• Syringa -  genus of Old World shrubs or low trees having fragrant flowers in showy panicles: lilacs; large hardy shrub with showy and strongly fragrant creamy-white flowers in short terminal racemes
  • Tabasco pepper -  plant bearing very hot medium-sized oblong red peppers; grown principally in the Gulf Coast states for production of hot sauce
  • Tabbouleh -  a finely chopped salad with tomatoes and parsley and mint and scallions and bulgur wheat
  • Tablecloth -  a covering spread over a dining table
  • Tacca leontopetaloides -  perennial herb of East Indies to Polynesia and Australia; cultivated for its large edible root yielding Otaheite arrowroot starch
  • Tagetes erecta -  a stout branching annual with large yellow to orange flower heads; Mexico and Central America
  • Tagetes patula -  strong-scented bushy annual with orange or yellow flower heads marked with red; Mexico and Guatemala
  • Tall oil -  an oil derived from wood pulp and used in making soaps or lubricants
  • Tamarillo -  South American arborescent shrub having pale pink blossoms followed by egg-shaped reddish-brown edible fruit somewhat resembling a tomato in flavor
  • Tamarind -  large tropical seed pod with very tangy pulp that is eaten fresh or cooked with rice and fish or preserved for curries and chutneys; long-lived tropical evergreen tree with a spreading crown and feathery evergreen foliage and fragrant flowers yielding hard yellowish wood and long pods with edible chocolate-colored acidic pulp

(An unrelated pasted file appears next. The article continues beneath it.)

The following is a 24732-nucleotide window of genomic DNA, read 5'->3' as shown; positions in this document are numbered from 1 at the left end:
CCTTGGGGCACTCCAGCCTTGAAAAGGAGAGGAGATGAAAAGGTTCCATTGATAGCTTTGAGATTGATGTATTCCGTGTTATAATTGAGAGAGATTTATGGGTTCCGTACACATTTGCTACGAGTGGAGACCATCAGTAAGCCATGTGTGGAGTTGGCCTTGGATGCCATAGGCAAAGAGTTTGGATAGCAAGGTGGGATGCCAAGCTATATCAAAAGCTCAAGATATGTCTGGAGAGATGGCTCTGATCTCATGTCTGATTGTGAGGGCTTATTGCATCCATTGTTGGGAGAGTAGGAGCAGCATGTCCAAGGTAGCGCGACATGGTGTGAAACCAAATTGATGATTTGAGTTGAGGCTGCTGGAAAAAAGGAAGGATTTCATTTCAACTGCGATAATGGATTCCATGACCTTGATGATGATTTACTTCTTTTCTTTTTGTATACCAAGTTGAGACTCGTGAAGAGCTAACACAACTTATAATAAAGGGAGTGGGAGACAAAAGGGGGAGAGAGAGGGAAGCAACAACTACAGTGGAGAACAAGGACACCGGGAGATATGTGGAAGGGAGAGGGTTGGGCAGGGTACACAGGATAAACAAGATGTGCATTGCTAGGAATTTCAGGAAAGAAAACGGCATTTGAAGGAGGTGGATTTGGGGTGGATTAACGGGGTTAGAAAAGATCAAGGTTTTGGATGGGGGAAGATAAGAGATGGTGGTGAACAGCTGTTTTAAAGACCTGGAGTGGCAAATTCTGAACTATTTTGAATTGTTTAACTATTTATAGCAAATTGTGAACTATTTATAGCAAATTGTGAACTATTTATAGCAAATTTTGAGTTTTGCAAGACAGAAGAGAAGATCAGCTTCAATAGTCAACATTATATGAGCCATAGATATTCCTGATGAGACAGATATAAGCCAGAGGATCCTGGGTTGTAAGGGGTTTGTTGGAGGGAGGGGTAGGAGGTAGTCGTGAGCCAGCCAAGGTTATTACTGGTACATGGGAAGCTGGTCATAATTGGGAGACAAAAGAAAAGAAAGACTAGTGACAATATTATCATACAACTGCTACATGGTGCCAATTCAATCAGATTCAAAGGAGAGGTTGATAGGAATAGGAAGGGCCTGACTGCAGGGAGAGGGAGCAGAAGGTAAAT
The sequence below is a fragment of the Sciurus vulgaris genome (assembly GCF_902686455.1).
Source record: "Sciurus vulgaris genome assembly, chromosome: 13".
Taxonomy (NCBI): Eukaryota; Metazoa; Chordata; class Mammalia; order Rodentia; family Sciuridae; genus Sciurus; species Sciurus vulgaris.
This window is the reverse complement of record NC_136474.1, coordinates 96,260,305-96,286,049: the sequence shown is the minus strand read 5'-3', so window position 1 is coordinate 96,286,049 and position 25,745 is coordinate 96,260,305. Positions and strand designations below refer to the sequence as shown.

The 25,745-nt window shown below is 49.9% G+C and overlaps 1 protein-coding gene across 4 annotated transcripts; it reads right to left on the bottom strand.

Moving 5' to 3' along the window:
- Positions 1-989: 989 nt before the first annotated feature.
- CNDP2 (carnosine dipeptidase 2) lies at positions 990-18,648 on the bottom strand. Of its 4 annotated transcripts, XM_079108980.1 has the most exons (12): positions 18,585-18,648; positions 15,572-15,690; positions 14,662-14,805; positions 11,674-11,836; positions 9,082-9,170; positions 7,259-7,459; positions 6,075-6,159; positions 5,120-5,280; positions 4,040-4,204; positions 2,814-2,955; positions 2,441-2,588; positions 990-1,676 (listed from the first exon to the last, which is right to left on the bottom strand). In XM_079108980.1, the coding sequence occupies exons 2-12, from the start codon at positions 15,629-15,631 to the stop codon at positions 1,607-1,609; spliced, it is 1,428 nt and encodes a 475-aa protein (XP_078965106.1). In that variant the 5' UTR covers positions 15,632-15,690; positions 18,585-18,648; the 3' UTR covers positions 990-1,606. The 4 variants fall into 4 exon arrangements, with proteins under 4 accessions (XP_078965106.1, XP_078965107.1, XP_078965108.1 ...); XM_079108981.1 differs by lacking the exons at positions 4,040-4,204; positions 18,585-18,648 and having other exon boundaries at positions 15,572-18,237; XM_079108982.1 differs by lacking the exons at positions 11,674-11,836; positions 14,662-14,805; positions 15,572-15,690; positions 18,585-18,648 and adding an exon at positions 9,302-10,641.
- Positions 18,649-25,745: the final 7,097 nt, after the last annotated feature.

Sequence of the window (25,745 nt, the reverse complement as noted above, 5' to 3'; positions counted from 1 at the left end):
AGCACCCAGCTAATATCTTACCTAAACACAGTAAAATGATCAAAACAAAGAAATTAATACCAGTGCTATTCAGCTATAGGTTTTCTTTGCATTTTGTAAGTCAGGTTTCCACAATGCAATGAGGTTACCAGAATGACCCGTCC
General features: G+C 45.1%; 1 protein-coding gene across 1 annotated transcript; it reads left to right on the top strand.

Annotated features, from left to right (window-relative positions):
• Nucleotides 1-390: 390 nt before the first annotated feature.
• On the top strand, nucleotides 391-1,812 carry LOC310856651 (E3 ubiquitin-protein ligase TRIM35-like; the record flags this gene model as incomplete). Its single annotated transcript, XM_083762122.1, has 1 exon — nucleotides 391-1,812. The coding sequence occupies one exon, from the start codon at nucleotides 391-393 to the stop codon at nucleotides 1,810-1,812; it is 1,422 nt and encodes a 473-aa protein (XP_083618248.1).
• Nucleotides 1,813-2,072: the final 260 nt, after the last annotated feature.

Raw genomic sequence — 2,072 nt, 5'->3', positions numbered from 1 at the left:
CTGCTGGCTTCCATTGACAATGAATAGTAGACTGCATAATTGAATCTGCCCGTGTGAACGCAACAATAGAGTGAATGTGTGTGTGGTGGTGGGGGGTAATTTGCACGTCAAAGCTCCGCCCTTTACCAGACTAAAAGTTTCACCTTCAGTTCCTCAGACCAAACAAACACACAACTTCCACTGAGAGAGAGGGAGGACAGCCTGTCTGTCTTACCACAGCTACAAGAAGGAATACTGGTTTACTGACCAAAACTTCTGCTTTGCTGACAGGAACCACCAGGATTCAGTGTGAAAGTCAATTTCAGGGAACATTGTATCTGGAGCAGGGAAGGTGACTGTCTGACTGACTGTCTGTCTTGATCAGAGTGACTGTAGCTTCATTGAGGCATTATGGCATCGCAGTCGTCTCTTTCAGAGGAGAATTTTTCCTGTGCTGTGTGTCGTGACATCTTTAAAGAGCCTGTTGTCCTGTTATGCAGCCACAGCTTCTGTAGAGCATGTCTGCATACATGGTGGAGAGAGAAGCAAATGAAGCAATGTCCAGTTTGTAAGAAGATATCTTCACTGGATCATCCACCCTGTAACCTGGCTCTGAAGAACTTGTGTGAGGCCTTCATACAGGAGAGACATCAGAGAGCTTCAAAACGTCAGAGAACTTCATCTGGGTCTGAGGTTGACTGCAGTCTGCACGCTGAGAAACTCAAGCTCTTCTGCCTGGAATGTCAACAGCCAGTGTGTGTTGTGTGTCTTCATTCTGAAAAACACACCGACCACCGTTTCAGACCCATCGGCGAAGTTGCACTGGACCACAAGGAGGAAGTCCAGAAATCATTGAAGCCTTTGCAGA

• Tanacetum parthenium -  bushy aromatic European perennial herb having clusters of buttonlike white-rayed flower heads; valued traditionally for medicinal uses; sometimes placed in genus Chrysanthemum
  • Tangelo -  large sweet juicy hybrid between tangerine and grapefruit having a thick wrinkled skin; hybrid between grapefruit and mandarin orange; cultivated especially in Florida
  • Tangerine -  of a strong reddish orange color;  a reddish to vivid orange color; any of various deep orange mandarins grown in the United States and southern Africa; a variety of mandarin orange
  • Tangor -  large citrus tree having large sweet deep orange fruit that is easily peeled; widely cultivated in Florida
  • Tapioca -  granular preparation of cassava starch used to thicken especially puddings
  • Taraxacum -  an asterid dicot genus of the family Compositae including dandelions
  • Taraxacum officinale -  Eurasian plant widely naturalized as a weed in North America; used as salad greens and to make wine
  • Tarragon -  fresh leaves (or leaves preserved in vinegar) used as seasoning; aromatic perennial of southeastern Russia
  • Tea bag -  small paper bag holding a measure of tea; a measured amount of tea in a bag for an individual serving of tea
  • Tea chest -  chest for storing or transporting tea
  • Tempering -  moderating by making more temperate;  hardening something by heat treatment
  • Tennessee -  a state in east central United States; a river formed by the confluence of two other rivers near Knoxville; it follows a U-shaped course to become a tributary of the Ohio River in western Kentucky
  • Teucrium scorodonia -  European germander with one-sided racemes of yellow flowers; naturalized in North America
  • Thurible -  a container for burning incense (especially one that is swung on a chain in a religious ritual)
  • Thymus serpyllum -  aromatic dwarf shrub common on banks and hillsides in Europe; naturalized in United States
  • Thymus vulgaris -  common aromatic garden perennial native to the western Mediterranean; used in seasonings and formerly as medicine
  • Tilia -  deciduous trees with smooth usually silver-grey bark of North America and Europe and Asia: lime trees; lindens; basswood